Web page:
A “ghost town” is defined by some as being an abandoned settlement due to a disaster—manmade or otherwise—while others have coined the term for deserted areas that became economically obsolete. In the U.S., ghost towns conjure strong images of the American West, especially because of the iconic imagery found in Hollywood portrayals—dry winds moving through the bones of abandoned structures with tumbleweeds rolling down dusty streets. While evoking a rustic view of the past, ghost towns are actually an empty shell of what was once a bustling town, a stark reminder of a bygone and more prosperous era.
Ghost towns, however, aren’t just a relic of the past. Many are getting a second chance at life. Arizona happens to be a state heavily possessed by ghost towns thanks to its rich history in mining. Since most of these towns were former camps or mills that supported local miners, they were abandoned following the closing of the mines.
The area immediately around Phoenix hosts multiple locations where locals and visitors can experience a ghost town. Some have been turned into museums while others have been named historical sites, and still others are neither managed nor regulated and are intended for only the bravest explorers. Here are some of the best ghost towns around Phoenix.
Max Delta Gold Mining Co. - South Mountain Village
On the north slope of South Mountain Park in South Mountain Village, the Max Delta Gold Mining Co., sometimes referred to as the Ace Mine, began operating in 1913 to extract gold and other minerals. The area included 2,500 feet of tunnels and a 500-foot main shaft. According to an article in the Arizona Daily Star, the mine was, at its height, the second-largest gold producer in Maricopa County. After an order issued by the U.S. War Production Board in 1942, declaring gold mining nonessential for the war efforts, the mine was shut down.
According to some who have explored the mines recently, there are two cement structures remaining with seven imploded caves on the site. However, there is one remaining cave with a small, four-foot-high opening. Though we do not recommend going inside the cave for various reasons—not limited to the presence of mountain lions, rattlesnakes, and the general hazards of exploring unregulated areas—it is inspiring to stand on such a historic landmark.
Goldfield - Apache Junction
Goldfield in Apache Junction is a great example of an historic ghost town that has been commercialized and given new life. A town built around the successful mining of ore in the 1890s, it housed three saloons, a school house, general store, and butcher’s shop. Just when the town believed it would outgrow neighboring Mesa, the ore vein faulted and the town dispersed. Several attempts were made between 1910 and 1926 to reestablish the town but none were successful.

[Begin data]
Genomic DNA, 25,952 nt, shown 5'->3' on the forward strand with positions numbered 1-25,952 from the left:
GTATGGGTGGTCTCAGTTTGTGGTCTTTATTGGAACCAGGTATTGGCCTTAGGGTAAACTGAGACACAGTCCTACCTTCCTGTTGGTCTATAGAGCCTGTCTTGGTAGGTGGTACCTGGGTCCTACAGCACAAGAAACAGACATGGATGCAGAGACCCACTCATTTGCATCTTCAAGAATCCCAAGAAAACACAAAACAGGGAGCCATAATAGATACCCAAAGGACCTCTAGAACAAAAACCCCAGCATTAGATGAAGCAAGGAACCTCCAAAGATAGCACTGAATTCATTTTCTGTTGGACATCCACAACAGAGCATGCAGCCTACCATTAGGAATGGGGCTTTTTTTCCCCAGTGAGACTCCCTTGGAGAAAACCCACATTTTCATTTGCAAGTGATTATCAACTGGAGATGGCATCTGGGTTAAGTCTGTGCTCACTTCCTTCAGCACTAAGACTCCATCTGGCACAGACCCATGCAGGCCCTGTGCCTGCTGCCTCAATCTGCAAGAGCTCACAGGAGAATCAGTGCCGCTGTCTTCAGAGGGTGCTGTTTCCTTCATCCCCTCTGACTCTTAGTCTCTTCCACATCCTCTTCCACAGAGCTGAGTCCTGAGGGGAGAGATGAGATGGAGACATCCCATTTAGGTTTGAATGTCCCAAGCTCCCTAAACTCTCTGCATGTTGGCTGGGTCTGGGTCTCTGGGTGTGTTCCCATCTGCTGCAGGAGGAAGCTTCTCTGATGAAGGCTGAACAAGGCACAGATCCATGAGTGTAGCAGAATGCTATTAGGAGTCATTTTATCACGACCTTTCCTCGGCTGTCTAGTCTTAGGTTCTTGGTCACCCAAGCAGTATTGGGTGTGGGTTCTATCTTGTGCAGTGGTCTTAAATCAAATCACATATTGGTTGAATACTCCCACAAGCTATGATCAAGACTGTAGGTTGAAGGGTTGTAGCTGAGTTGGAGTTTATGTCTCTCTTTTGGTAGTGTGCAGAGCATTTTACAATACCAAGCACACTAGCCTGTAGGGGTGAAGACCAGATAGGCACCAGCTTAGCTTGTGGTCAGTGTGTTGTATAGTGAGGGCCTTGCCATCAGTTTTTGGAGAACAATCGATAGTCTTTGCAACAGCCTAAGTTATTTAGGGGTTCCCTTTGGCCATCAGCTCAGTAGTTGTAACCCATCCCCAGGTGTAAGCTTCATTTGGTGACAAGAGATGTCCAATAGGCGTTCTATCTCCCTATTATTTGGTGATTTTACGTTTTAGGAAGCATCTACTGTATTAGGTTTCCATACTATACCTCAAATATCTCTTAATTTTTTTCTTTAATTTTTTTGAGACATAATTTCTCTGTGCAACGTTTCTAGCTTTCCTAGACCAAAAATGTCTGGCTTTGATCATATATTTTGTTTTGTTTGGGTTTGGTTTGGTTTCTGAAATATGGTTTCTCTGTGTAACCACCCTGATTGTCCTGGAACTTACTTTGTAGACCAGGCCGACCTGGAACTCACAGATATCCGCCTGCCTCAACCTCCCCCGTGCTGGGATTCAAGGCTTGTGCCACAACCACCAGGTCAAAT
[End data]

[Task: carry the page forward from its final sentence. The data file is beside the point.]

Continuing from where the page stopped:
Today, the site attracts people from all over the world. Visitors can explore the historic buildings, tour the gold mine, and learn about the history of mining at the Goldfield Museum. Children can pan for gold while the Goldfield Gunfighters reenact wild west life in this historic site.
Pioneer Living History Village - North Gateway
In North Gateway stands the Pioneer Living History Museum, another ghost town turned into a popular tourist attraction. With 30 historic and reconstructed buildings from the 1800s to the early 1900s, the town is a sight to behold. Over 90 acres have been preserved to show what pioneer living was all about. And though specific details about why the town originally crumbled are unclear, the village’s museum has received national recognition for preserving American heritage.
Highlights of the town include the Opera House, built in the 1870s, and a stage for opera singers John Drew, Jr. and Lillie Langtry; the Gordon School, which was in use until 1930; and the Flying “V” cabin with notched gun ports used during the infamous Battle of Big Dry Wash, which was the last Apache war in the area.
Vulture Mine - Wickenburg
Just south of Rancho De Los Caballeros in Wickenburg is the Vulture Mine. After Henry Wickenburg discovered gold in a quartz deposit in 1863, a town shortly followed, which eventually saw its population soar to around 5,000. The town boasted a saloon, brothel, mess hall, and even a tennis court, and was successful until it was suddenly shut down in 1942 by a regulatory agency for gold processing. The mine appealed, noting the gold efforts were for the benefit of the war, but it ultimately lost its appeal.
Today, visitors can tour the mine on weekends, unguided but supervised, on a half-mile trail that winds between remaining buildings and artifacts, including Henry Wickenburg’s cabin. The site is closed to the public during off hours.
Tonto Indian Ruins - Mesa
Rounding out the best towns is a ghostly adventure—if you’re in the mood for a hike. Just east of Mesa in the Tonto National Monument lies the Tonto Indian Ruins. These unscathed Upper Cliff Dwellings, occupied from the 13th to the 15th century by the Salado culture, are available for viewing. Listed on the National Register of Historic Places in 1966, the site is thoroughly protected as one of the best places to view native people’s craftsmanship and excavated artifacts in the visitor center museum.
Tours are available for the Upper Cliff Dwellings, but the three-mile hike isn’t for the weary or children. Climbing 600 feet in elevation, the path is uneven and rocky. But if you’re up for it, along the way are several stops that discuss the desert ecosystem and prehistoric people.